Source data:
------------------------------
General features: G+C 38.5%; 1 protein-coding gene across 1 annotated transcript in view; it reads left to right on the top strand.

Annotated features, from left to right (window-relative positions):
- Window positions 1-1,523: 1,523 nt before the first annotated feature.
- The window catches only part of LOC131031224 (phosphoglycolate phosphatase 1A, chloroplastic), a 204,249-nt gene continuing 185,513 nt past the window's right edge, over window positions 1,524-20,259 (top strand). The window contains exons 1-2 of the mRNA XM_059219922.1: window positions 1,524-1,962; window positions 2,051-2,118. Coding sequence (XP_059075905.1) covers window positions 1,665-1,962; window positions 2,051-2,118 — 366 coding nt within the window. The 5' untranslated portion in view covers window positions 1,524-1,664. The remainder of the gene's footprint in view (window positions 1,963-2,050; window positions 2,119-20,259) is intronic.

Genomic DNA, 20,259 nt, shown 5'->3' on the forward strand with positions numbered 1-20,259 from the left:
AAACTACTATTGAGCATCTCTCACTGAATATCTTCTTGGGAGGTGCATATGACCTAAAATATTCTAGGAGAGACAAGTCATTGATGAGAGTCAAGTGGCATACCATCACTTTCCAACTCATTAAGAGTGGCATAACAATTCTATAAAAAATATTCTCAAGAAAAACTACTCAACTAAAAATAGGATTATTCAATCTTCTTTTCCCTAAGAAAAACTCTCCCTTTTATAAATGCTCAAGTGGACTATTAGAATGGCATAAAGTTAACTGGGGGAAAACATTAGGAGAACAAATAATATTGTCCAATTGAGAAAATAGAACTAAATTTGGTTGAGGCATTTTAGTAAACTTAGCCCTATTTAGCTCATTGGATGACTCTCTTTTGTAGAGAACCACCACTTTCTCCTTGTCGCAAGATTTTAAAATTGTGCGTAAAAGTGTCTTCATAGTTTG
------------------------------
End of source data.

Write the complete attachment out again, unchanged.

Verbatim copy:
General features: G+C 38.5%; 1 protein-coding gene across 1 annotated transcript in view; it reads left to right on the top strand.

Annotated features, from left to right (window-relative positions):
- Window positions 1-1,523: 1,523 nt before the first annotated feature.
- The window catches only part of LOC131031224 (phosphoglycolate phosphatase 1A, chloroplastic), a 204,249-nt gene continuing 185,513 nt past the window's right edge, over window positions 1,524-20,259 (top strand). The window contains exons 1-2 of the mRNA XM_059219922.1: window positions 1,524-1,962; window positions 2,051-2,118. Coding sequence (XP_059075905.1) covers window positions 1,665-1,962; window positions 2,051-2,118 — 366 coding nt within the window. The 5' untranslated portion in view covers window positions 1,524-1,664. The remainder of the gene's footprint in view (window positions 1,963-2,050; window positions 2,119-20,259) is intronic.

Genomic DNA, 20,259 nt, shown 5'->3' on the forward strand with positions numbered 1-20,259 from the left:
AAACTACTATTGAGCATCTCTCACTGAATATCTTCTTGGGAGGTGCATATGACCTAAAATATTCTAGGAGAGACAAGTCATTGATGAGAGTCAAGTGGCATACCATCACTTTCCAACTCATTAAGAGTGGCATAACAATTCTATAAAAAATATTCTCAAGAAAAACTACTCAACTAAAAATAGGATTATTCAATCTTCTTTTCCCTAAGAAAAACTCTCCCTTTTATAAATGCTCAAGTGGACTATTAGAATGGCATAAAGTTAACTGGGGGAAAACATTAGGAGAACAAATAATATTGTCCAATTGAGAAAATAGAACTAAATTTGGTTGAGGCATTTTAGTAAACTTAGCCCTATTTAGCTCATTGGATGACTCTCTTTTGTAGAGAACCACCACTTTCTCCTTGTCGCAAGATTTTAAAATTGTGCGTAAAAGTGTCTTCATAGTTTG